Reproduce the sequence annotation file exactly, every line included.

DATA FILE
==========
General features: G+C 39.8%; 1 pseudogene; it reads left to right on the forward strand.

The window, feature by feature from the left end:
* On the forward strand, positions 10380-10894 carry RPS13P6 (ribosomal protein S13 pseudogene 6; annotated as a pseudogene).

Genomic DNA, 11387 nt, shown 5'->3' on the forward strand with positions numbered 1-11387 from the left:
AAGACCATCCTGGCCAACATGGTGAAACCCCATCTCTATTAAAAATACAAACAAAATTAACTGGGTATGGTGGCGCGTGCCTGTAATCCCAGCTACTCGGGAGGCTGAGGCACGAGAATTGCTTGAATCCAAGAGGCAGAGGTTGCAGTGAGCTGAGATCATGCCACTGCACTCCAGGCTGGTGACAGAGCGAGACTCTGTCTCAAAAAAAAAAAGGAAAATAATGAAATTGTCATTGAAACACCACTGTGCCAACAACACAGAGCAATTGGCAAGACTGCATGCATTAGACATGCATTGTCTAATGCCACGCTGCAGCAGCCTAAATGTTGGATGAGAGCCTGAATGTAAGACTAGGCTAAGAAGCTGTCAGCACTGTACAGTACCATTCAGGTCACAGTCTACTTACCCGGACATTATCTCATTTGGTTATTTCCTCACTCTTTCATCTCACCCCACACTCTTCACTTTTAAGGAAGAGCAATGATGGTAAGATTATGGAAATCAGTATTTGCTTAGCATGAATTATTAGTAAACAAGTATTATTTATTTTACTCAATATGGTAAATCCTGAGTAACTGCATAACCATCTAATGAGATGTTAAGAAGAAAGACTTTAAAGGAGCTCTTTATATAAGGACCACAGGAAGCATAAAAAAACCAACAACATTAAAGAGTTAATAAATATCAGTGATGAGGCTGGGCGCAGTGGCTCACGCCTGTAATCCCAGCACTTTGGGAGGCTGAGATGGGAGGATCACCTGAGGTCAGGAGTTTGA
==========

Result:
General features: G+C 39.8%; 1 pseudogene; it reads left to right on the forward strand.

The window, feature by feature from the left end:
* On the forward strand, positions 10380-10894 carry RPS13P6 (ribosomal protein S13 pseudogene 6; annotated as a pseudogene).

Genomic DNA, 11387 nt, shown 5'->3' on the forward strand with positions numbered 1-11387 from the left:
AAGACCATCCTGGCCAACATGGTGAAACCCCATCTCTATTAAAAATACAAACAAAATTAACTGGGTATGGTGGCGCGTGCCTGTAATCCCAGCTACTCGGGAGGCTGAGGCACGAGAATTGCTTGAATCCAAGAGGCAGAGGTTGCAGTGAGCTGAGATCATGCCACTGCACTCCAGGCTGGTGACAGAGCGAGACTCTGTCTCAAAAAAAAAAAGGAAAATAATGAAATTGTCATTGAAACACCACTGTGCCAACAACACAGAGCAATTGGCAAGACTGCATGCATTAGACATGCATTGTCTAATGCCACGCTGCAGCAGCCTAAATGTTGGATGAGAGCCTGAATGTAAGACTAGGCTAAGAAGCTGTCAGCACTGTACAGTACCATTCAGGTCACAGTCTACTTACCCGGACATTATCTCATTTGGTTATTTCCTCACTCTTTCATCTCACCCCACACTCTTCACTTTTAAGGAAGAGCAATGATGGTAAGATTATGGAAATCAGTATTTGCTTAGCATGAATTATTAGTAAACAAGTATTATTTATTTTACTCAATATGGTAAATCCTGAGTAACTGCATAACCATCTAATGAGATGTTAAGAAGAAAGACTTTAAAGGAGCTCTTTATATAAGGACCACAGGAAGCATAAAAAAACCAACAACATTAAAGAGTTAATAAATATCAGTGATGAGGCTGGGCGCAGTGGCTCACGCCTGTAATCCCAGCACTTTGGGAGGCTGAGATGGGAGGATCACCTGAGGTCAGGAGTTTGA